Understanding adolescents' categorisation of animal species

M Connor, AB Lawrence

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Abstract

Categorisations are a means of investigating cognitive maps. The present study, for the first time, investigates adolescents’ spontaneous categorisation of 34 animal species. Furthermore, explicit evaluations of 16 selected animals in terms of their perceived utility and likeability were analysed. 105 British adolescents, 54% female, mean age 14.5 (SD = 1.6) participated in the study. Results of multidimensional scaling (MDS) techniques indicate 3-dimensional data representation regardless of gender or age. Property fittings show that affect and perceived utility of animals explain two of the MDS dimensions, and hence partly explain adolescents’ categorisation. Additionally, hierarchical cluster analyses show a differentiation between farm animals, birds, pet animals, and wild animals possibly explaining MDS dimension 3. The results suggest that utility perceptions predominantly underlie adolescents’ categorisations and become even more dominant in older adolescents, which potentially has an influence on attitudes to animals with implications for animal welfare, conservation, and education.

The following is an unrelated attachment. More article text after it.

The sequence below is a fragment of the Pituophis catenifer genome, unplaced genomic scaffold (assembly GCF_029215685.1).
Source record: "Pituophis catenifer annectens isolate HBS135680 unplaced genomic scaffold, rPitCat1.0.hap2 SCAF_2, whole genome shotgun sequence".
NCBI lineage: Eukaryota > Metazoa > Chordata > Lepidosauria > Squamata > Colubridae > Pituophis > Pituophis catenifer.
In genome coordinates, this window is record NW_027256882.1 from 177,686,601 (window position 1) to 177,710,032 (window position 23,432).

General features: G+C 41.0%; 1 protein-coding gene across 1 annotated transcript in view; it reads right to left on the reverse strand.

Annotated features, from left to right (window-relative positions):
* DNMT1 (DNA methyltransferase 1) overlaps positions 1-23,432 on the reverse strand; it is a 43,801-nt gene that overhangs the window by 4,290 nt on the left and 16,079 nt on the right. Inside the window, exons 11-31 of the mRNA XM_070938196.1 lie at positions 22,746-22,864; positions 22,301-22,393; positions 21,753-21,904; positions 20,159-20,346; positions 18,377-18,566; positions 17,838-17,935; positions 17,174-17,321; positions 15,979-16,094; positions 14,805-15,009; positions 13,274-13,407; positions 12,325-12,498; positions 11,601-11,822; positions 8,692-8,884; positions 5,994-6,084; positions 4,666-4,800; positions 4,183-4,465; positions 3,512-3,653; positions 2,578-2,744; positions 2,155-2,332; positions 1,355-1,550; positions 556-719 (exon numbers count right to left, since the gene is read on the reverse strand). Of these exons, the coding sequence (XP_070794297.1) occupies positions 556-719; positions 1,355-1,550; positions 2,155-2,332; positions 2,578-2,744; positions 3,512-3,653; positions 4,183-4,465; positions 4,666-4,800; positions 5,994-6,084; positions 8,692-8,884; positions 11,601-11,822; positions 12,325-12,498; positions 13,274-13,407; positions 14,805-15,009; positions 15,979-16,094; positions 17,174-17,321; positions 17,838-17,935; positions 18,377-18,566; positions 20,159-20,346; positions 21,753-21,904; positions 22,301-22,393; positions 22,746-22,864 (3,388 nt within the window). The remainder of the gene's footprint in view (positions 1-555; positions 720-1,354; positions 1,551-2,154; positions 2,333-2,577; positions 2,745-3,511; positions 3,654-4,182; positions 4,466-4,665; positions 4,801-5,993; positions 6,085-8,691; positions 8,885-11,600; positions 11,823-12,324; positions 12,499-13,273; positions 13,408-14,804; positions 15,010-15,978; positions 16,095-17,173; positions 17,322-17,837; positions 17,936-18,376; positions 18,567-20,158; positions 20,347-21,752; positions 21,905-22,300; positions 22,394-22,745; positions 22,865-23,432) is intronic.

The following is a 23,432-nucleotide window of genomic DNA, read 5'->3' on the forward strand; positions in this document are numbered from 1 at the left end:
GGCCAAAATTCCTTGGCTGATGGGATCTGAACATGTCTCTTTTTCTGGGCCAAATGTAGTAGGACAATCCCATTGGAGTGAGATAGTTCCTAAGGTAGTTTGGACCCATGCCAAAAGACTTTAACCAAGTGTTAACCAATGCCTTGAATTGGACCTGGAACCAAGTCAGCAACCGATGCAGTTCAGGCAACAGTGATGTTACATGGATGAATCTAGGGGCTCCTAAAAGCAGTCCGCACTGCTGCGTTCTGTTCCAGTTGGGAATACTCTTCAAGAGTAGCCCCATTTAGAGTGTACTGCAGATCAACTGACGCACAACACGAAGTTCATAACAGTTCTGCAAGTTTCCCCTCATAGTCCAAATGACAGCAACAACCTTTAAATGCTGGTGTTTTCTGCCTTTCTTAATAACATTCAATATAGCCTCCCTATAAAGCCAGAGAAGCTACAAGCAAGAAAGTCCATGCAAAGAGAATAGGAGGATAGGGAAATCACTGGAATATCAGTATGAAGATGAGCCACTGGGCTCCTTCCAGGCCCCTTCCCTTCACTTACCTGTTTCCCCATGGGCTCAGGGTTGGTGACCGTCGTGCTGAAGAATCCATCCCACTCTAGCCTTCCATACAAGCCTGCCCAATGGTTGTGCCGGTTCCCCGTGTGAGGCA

Original languageEnglish
Pages (from-to)65 - 80
Number of pages16
JournalAnimals
Volume7
Issue number9
Early online date30 Aug 2017
DOIs
Publication statusFirst published - 30 Aug 2017

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Bibliographical note

2074130

Keywords

  • Adolescents
  • Animal welfare
  • Animals
  • Card sorting
  • Categorization
  • Perception

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